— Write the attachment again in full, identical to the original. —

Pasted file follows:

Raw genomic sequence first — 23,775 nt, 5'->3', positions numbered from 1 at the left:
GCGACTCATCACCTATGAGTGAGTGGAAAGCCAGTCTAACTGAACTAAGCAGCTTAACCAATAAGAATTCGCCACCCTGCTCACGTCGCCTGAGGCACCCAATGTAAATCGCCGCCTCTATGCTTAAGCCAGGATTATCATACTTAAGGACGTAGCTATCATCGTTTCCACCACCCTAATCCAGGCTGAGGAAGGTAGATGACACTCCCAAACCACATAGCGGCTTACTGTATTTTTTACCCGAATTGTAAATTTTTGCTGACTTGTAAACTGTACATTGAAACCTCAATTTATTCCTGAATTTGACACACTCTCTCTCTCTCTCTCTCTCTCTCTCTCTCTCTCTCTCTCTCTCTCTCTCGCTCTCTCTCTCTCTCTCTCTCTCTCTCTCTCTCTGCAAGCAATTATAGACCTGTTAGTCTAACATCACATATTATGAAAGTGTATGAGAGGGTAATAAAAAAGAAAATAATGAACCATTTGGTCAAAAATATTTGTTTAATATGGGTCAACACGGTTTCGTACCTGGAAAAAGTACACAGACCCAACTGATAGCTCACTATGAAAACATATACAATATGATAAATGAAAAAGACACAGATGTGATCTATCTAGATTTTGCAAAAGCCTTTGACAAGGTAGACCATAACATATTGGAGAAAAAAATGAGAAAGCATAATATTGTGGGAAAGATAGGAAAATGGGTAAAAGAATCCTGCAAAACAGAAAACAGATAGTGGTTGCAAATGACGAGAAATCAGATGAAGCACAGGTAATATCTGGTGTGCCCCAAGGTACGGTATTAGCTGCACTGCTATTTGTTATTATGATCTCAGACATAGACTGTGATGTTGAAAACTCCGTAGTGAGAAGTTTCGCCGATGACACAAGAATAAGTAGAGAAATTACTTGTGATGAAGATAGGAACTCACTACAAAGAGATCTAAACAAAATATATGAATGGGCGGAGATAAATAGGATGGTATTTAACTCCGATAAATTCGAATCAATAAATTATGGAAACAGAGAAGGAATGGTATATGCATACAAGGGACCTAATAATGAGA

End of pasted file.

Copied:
Raw genomic sequence first — 23,775 nt, 5'->3', positions numbered from 1 at the left:
GCGACTCATCACCTATGAGTGAGTGGAAAGCCAGTCTAACTGAACTAAGCAGCTTAACCAATAAGAATTCGCCACCCTGCTCACGTCGCCTGAGGCACCCAATGTAAATCGCCGCCTCTATGCTTAAGCCAGGATTATCATACTTAAGGACGTAGCTATCATCGTTTCCACCACCCTAATCCAGGCTGAGGAAGGTAGATGACACTCCCAAACCACATAGCGGCTTACTGTATTTTTTACCCGAATTGTAAATTTTTGCTGACTTGTAAACTGTACATTGAAACCTCAATTTATTCCTGAATTTGACACACTCTCTCTCTCTCTCTCTCTCTCTCTCTCTCTCTCTCTCTCTCTCTCTCTCGCTCTCTCTCTCTCTCTCTCTCTCTCTCTCTCTCTGCAAGCAATTATAGACCTGTTAGTCTAACATCACATATTATGAAAGTGTATGAGAGGGTAATAAAAAAGAAAATAATGAACCATTTGGTCAAAAATATTTGTTTAATATGGGTCAACACGGTTTCGTACCTGGAAAAAGTACACAGACCCAACTGATAGCTCACTATGAAAACATATACAATATGATAAATGAAAAAGACACAGATGTGATCTATCTAGATTTTGCAAAAGCCTTTGACAAGGTAGACCATAACATATTGGAGAAAAAAATGAGAAAGCATAATATTGTGGGAAAGATAGGAAAATGGGTAAAAGAATCCTGCAAAACAGAAAACAGATAGTGGTTGCAAATGACGAGAAATCAGATGAAGCACAGGTAATATCTGGTGTGCCCCAAGGTACGGTATTAGCTGCACTGCTATTTGTTATTATGATCTCAGACATAGACTGTGATGTTGAAAACTCCGTAGTGAGAAGTTTCGCCGATGACACAAGAATAAGTAGAGAAATTACTTGTGATGAAGATAGGAACTCACTACAAAGAGATCTAAACAAAATATATGAATGGGCGGAGATAAATAGGATGGTATTTAACTCCGATAAATTCGAATCAATAAATTATGGAAACAGAGAAGGAATGGTATATGCATACAAGGGACCTAATAATGAGA